Numbers 21-22: Taking a pit stop

From my non-scholarly reading it appears that the Israelites made a pit stop in some of the towns they came across as they wandered in the desert lands.  In Numbers 21, they captured all the cities of the Amorites and “settled in them.”  But shortly after, Moses sent some men out; these men utterly destroyed King Og and his family and his subjects.  They conquered his lands and towns as well.

So it would seem that some of the Israelites, at least the ones not on these advance fighting parties, were able to take a rest from wandering.

But then in Numbers 22 the whole group sets out again, this time towards the plains of Moab, just east of the Jordan River.

What a life!  I have made five cross-country moves in my marriage, and every one of them has been difficult.  I can’t imagine how hard it would have been back then!  Yet the people faithfully followed.

It is hard to follow a leader with whom you don’t agree.  It is difficult to honor my husband when I think his requests are silly.  I used to scoff at his desire that I turn out all the lights before leaving a room.  I dislike walking into a dark room and would rather leave on a light.  Besides, I heard a long time ago that it uses up more electricity to constantly turn lights on and off than to just leave them on.  I was left with egg on my face when the MythBusters did a television special to determine that exact myth; it was busted.  So now I turn out the lights before leaving a room IF I remember to do so.  I try very hard to remember, but I admit that I do forget.  Why do we forget to comply when it is not our own rule?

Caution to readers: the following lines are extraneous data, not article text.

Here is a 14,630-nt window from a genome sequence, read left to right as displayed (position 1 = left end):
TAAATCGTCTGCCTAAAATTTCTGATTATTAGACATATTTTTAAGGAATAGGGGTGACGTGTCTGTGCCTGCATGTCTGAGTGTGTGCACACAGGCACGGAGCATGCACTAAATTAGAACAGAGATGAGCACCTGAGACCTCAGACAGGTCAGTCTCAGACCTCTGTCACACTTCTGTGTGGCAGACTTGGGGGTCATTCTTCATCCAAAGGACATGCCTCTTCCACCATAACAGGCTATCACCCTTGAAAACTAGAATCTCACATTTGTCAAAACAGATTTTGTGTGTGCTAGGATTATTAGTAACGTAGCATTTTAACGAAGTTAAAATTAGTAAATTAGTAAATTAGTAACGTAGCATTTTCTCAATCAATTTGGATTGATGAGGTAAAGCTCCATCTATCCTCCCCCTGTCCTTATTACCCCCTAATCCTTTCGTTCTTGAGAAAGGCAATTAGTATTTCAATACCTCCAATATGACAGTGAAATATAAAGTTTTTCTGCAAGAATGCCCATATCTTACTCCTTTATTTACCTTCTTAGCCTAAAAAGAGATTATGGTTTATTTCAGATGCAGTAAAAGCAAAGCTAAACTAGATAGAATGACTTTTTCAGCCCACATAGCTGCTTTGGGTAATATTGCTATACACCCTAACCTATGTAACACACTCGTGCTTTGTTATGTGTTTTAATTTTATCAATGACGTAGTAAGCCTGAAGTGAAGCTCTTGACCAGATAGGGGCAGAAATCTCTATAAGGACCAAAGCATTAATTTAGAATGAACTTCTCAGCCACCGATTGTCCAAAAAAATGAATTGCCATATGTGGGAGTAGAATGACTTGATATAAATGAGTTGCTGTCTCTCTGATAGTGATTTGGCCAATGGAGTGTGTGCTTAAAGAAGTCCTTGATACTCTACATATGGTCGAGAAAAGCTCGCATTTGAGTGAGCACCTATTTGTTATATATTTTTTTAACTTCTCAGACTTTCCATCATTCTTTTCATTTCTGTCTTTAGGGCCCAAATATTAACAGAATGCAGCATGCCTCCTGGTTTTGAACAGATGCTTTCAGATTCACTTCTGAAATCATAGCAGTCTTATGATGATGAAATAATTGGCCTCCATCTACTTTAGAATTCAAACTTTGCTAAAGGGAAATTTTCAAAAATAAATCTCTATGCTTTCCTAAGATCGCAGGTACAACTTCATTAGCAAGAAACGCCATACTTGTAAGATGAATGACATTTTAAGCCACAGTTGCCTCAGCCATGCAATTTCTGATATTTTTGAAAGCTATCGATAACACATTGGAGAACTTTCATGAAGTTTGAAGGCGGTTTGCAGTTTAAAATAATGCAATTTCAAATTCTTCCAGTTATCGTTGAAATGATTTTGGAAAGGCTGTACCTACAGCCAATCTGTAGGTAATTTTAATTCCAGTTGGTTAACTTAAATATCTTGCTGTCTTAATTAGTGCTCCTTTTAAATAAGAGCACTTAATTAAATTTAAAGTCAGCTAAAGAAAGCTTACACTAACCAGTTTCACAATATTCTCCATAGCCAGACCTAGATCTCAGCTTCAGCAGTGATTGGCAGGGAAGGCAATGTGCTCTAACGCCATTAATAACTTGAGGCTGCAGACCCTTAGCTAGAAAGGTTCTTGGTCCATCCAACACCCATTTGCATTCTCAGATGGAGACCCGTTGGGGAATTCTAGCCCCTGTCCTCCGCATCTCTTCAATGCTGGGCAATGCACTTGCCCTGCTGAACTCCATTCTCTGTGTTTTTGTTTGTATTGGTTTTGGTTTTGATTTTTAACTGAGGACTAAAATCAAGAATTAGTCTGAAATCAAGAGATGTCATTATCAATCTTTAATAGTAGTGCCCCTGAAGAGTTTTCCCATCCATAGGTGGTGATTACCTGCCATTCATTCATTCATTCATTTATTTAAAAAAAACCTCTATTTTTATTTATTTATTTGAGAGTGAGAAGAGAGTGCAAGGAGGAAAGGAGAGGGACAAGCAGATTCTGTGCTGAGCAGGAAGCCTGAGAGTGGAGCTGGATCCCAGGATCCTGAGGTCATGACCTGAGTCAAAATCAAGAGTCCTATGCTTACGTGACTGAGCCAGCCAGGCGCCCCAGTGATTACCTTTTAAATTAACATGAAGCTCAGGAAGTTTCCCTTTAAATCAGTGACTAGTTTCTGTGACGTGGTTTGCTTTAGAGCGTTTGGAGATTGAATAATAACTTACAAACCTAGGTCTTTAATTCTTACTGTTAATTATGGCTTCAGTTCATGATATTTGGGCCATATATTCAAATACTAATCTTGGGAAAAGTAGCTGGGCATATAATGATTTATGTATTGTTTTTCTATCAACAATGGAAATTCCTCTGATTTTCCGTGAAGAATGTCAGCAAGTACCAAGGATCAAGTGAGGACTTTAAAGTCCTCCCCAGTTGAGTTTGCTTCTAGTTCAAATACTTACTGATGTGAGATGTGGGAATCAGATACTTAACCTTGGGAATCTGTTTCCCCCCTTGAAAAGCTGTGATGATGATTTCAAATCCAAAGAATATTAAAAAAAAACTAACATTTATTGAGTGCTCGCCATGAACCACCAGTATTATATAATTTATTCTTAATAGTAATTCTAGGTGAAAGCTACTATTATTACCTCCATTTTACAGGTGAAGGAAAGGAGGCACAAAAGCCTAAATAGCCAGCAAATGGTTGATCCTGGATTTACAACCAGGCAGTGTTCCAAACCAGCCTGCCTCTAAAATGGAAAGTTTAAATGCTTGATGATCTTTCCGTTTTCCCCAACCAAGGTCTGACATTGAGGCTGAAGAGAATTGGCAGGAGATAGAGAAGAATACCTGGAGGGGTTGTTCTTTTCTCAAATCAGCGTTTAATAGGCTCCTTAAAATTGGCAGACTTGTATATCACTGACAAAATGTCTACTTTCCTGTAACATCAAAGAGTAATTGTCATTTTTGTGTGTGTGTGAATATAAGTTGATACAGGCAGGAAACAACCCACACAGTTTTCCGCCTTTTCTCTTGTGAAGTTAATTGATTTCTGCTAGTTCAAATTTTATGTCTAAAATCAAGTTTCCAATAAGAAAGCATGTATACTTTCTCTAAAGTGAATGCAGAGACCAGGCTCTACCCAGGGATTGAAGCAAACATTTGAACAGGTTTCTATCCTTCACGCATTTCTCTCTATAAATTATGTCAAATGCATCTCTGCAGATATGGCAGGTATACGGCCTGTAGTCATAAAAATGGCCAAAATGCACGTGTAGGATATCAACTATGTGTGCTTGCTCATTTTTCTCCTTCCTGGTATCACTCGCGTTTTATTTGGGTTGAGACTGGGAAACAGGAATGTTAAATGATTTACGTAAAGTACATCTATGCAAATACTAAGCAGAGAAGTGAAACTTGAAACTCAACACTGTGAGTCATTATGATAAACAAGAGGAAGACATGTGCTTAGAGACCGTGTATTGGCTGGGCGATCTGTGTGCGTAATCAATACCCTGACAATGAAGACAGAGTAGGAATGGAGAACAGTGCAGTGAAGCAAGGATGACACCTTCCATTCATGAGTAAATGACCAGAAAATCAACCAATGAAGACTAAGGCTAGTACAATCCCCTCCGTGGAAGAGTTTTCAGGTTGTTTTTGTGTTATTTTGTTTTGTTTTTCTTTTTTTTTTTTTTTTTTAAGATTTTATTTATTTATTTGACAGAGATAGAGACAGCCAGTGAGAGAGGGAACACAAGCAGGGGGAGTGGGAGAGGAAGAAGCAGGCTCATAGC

The key here is that obedience to those in authority over us blesses us even if we don’t understand the big picture.  I don’t have to know what God has in store for our family when he tells me to get involved with a local homeless shelter — I just have to follow Him and let Him attend to the details.  If He places a pit stop (or an angel) in the middle of the road, then I pray my eyes will be open enough to recognize it for what it is: a chance to glorify him through my obedience.

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